Do you know what All Saints Day is?
In order to get a better understanding of the holiday celebrated one day after the famously infamous Halloween, let’s see what Encyclopaedia Britannica has to say about it:
“All Saints’ Day, also called All Hallows’ Day, Hallowmas, or Feast of All Saints, in the Christian church, a day commemorating all the saints of the church, both known and unknown, who have attained heaven. It is celebrated on November 1 in the Western churches and on the first Sunday after Pentecost in the Eastern churches. In Roman Catholicism, the feast is usually a holy day of obligation.
The origin of All Saints’ Day cannot be traced with certainty, and it has been observed on various days in different places. A feast of all martyrs was kept on May 13 in the Eastern church according to Ephraem Syrus (died c. 373), which may have determined the choice of May 13 by Pope Boniface IV when he dedicated the Pantheon in Rome as a church in honor of the Blessed Virgin and all martyrs in 609. The first evidence for the November 1 date of celebration and of the broadening of the festival to include all saints as well as all martyrs occurred during the reign of Pope Gregory III (731–741), who dedicated a chapel in St. Peter’s, Rome, on November 1 in honour of all saints. In 800 All Saints’ Day was kept by Alcuin on November 1, and it also appeared in a 9th-century English calendar on that day. In 837 Pope Gregory IV ordered its general observance. In medieval England, the festival was known as All Hallows, and its eve is still known as Halloween. The period from October 31 to November 2 (All Souls’ Day) is sometimes known as Allhallowtide.”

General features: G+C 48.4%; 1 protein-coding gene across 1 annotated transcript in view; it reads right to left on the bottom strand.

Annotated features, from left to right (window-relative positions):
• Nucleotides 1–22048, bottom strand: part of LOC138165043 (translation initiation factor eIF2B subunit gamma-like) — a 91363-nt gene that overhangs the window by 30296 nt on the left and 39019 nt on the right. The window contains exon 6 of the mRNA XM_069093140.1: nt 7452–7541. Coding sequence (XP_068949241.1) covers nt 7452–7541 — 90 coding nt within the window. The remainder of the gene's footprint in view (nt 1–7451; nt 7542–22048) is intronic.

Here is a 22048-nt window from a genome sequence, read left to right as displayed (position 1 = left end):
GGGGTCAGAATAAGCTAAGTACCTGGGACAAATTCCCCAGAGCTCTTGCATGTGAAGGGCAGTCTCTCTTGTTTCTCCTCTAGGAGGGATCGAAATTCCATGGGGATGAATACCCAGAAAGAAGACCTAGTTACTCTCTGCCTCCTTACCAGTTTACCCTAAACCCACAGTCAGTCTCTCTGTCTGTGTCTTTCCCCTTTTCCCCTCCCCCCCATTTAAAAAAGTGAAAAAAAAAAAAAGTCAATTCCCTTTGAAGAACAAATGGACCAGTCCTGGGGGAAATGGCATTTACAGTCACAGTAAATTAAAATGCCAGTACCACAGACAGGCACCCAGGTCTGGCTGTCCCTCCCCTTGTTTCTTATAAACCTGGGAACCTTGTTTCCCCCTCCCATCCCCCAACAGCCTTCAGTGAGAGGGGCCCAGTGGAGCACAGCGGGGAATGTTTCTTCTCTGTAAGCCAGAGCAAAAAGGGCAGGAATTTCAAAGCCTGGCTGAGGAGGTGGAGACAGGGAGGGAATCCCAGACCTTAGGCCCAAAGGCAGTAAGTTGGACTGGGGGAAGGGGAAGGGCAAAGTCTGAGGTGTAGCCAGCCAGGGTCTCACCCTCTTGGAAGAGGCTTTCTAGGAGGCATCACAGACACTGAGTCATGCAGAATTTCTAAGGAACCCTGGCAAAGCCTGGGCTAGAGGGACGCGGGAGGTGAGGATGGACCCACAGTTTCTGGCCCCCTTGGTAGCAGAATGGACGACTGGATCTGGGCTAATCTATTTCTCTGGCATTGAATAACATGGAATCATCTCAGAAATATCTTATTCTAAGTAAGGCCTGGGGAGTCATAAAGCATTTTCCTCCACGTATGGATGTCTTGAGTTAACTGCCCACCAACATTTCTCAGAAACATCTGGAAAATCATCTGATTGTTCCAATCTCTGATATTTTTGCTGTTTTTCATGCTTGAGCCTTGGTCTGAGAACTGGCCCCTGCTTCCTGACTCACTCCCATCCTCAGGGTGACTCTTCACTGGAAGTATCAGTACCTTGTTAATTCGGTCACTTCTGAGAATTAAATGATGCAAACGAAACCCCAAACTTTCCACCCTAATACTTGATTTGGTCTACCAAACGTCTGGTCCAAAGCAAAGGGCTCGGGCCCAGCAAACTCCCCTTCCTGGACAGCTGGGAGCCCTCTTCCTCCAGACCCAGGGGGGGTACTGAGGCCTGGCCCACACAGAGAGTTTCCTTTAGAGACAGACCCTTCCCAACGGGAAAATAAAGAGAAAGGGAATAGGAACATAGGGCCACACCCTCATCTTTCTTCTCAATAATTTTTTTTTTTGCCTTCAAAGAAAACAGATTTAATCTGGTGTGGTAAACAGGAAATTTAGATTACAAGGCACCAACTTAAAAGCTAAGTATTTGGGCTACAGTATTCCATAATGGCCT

On All Saints Day, people visit cemeteries and their loved ones who had passed away. Lighting candles and decorating graves with flowers is a long-standing tradition. In the 19th century, people carried food to their loved ones’ graves because they thought the spirits needed nourishment, but that laying down flowers soon replaced that tradition. The custom of carrying food is still done in eastern Christianity. Lighting candles came to be as a way of helping the souls find their way in the dark, but also a symbol of remembering the deceased.
If you’ll be visiting the graves of your loved ones this year, bring them a few bouquets of beautiful flowers (we know, this is a shameless plug of our products, but we are in the flower business). Hey, better to suggest it straight than tiptoeing around it, right?
Anyway, here are a couple of gorgeous bouquets you might consider buying. Perfect Pinks are reminiscent of a pink cloud, Mrs Tracy Klein is a cornucopia of gorgeous colors, and Dreamland is a dazzling Chrysanthemum mix that will make sure your grave looks just the way it should.
Not much can be said about All Saints Day besides a couple historical facts and anecdotes. However, the Hipper team wants to remind you that All Saints Day can be used as an opportunity to think about life and death, grow as a person, as well as give your loved ones the respect they deserve. It also gives you a chance to become a kinder person, a better person, and a person with more empathy towards others.
We’re not going to end this post by telling you to have a great All Saints Day. It’s rarely great. Most often it is a time of sadness and deep contemplation, of apprehension and pain. However, sit down, think, and use it as a chance to better yourself.